As she gnawed away, the plastic slowly began to unwrap. I saw a look of surprise cross her face, followed by a short pause and then a look of seemingly pure excitement. The first taste of candy cane. Of course, I had to swoop in and exchange the candy for an "interesting" toy (see: the tupperware container in the background). Plenty of time for candy later in life, right?
Rose has been working on her pincer grasp this week. After seeing her starting to experiment with picking things up between her thumb and forefinger, we gave her some finger food to practice with. At the start of the week, if I put ten puffs on her tray, three would make it into her mouth and the rest I would find tucked into her bib or the highchair seat. The key to a successful landing of the puff starts with getting it securely pincered between your finger and thumb. Not as easy as it sounds.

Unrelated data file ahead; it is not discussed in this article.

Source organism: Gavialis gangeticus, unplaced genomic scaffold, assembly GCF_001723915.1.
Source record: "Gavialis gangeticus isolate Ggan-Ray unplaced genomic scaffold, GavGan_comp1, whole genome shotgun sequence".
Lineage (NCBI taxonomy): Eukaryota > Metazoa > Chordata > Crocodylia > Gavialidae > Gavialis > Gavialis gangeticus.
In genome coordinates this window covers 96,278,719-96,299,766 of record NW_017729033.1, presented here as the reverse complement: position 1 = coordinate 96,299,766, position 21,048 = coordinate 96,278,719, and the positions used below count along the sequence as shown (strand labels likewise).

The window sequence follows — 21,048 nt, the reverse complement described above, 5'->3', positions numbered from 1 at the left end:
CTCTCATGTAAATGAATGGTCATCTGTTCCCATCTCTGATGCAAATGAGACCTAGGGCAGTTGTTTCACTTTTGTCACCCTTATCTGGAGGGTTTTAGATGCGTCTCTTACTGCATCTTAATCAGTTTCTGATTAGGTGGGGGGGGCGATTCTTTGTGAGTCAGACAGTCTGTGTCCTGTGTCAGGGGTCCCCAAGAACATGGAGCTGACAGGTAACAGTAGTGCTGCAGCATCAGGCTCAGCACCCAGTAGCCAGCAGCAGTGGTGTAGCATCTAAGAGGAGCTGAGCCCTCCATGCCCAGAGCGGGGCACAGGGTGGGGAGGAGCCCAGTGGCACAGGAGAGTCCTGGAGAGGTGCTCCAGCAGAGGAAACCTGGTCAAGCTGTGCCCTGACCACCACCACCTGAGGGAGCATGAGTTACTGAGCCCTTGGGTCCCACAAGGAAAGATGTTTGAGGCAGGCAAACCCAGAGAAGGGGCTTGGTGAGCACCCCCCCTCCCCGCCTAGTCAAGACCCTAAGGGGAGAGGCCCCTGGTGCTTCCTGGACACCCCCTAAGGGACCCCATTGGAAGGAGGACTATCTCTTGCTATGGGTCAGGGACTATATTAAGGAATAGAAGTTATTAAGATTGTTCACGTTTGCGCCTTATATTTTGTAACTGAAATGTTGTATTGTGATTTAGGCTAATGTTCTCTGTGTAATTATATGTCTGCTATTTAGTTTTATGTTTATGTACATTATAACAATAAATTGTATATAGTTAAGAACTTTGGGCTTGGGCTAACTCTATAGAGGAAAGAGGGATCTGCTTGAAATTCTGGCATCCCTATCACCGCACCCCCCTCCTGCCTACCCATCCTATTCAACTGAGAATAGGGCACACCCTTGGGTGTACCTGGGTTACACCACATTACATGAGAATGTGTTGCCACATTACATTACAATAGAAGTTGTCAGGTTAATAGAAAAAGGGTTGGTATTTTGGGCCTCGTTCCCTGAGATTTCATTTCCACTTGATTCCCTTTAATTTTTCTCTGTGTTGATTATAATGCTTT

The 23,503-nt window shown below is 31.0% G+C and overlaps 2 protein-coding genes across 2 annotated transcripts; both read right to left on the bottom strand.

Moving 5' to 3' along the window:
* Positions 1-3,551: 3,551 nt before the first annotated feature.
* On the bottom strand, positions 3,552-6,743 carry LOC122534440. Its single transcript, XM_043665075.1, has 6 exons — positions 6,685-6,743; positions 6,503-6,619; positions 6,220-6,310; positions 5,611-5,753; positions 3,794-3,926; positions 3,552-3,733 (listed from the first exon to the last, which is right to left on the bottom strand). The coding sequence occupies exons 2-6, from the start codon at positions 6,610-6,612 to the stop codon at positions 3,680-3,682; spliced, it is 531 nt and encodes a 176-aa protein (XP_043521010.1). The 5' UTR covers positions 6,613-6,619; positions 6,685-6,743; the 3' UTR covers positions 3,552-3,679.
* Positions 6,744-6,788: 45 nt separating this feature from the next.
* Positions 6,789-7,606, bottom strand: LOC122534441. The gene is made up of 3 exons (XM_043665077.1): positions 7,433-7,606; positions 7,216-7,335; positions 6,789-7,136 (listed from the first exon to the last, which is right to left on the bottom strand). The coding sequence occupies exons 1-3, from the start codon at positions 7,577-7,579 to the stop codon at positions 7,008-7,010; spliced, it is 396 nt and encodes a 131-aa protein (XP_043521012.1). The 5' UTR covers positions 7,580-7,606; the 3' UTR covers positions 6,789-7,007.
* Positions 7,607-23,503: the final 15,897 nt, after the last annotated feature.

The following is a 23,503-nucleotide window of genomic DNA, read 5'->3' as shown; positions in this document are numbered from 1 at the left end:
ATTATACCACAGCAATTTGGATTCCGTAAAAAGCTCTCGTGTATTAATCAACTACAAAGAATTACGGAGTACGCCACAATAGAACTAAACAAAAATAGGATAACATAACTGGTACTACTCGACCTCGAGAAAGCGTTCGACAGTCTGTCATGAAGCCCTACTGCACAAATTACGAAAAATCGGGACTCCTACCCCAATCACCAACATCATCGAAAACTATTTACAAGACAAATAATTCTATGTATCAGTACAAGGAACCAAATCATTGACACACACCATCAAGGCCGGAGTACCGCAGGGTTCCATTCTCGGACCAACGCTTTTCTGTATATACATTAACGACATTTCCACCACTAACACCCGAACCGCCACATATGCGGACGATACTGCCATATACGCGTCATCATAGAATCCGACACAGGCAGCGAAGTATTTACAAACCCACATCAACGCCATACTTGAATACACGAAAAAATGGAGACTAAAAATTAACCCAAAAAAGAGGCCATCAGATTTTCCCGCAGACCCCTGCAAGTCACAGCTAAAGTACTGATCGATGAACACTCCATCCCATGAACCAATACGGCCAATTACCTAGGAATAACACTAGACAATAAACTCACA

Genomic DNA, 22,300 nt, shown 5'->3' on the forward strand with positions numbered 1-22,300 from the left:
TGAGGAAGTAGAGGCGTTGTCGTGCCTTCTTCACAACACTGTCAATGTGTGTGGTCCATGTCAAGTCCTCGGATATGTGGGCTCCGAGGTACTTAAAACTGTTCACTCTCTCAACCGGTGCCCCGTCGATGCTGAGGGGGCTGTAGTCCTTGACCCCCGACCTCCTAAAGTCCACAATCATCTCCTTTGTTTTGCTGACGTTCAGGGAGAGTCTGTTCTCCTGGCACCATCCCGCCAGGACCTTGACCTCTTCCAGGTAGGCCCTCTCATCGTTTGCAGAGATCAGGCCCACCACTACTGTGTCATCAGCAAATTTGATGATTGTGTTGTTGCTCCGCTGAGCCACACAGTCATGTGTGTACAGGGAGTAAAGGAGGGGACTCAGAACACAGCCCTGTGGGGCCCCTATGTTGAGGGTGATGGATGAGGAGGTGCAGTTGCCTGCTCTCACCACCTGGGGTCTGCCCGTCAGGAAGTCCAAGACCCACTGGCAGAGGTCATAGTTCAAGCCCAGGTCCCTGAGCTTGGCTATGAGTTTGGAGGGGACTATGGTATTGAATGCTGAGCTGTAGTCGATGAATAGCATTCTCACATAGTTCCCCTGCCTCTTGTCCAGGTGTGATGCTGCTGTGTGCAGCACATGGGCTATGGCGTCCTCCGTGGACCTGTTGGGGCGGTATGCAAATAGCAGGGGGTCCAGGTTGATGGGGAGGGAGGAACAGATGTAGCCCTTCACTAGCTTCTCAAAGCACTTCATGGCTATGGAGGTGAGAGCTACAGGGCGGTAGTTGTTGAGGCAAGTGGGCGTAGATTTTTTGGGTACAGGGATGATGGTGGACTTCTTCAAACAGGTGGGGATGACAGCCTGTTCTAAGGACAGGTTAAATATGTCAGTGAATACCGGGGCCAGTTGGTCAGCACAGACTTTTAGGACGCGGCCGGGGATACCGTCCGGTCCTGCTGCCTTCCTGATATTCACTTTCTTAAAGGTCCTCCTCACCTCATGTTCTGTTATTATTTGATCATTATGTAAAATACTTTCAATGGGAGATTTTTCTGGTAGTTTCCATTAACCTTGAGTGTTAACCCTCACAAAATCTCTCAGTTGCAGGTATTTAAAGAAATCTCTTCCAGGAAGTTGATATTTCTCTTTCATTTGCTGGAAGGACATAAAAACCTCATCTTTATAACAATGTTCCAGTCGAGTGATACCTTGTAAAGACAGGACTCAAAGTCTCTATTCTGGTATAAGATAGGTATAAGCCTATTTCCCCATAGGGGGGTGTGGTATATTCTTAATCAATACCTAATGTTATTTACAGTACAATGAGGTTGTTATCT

When the food ends up somewhere else, like inside your fist, it is hard to figure out how to get it into your mouth without your fist getting in the way. The fist goes into the mouth and the puff frustratingly disappears (later to be found by mom stuck to your pants).
Once the food is in your pincer grasp, the next feat is transferring it from your hand into your mouth. Also not as easy as it sounds.
But with five days of practice under her belt, Rose is really starting to figure it out.
And she love the puffs (yes, that is a look of love).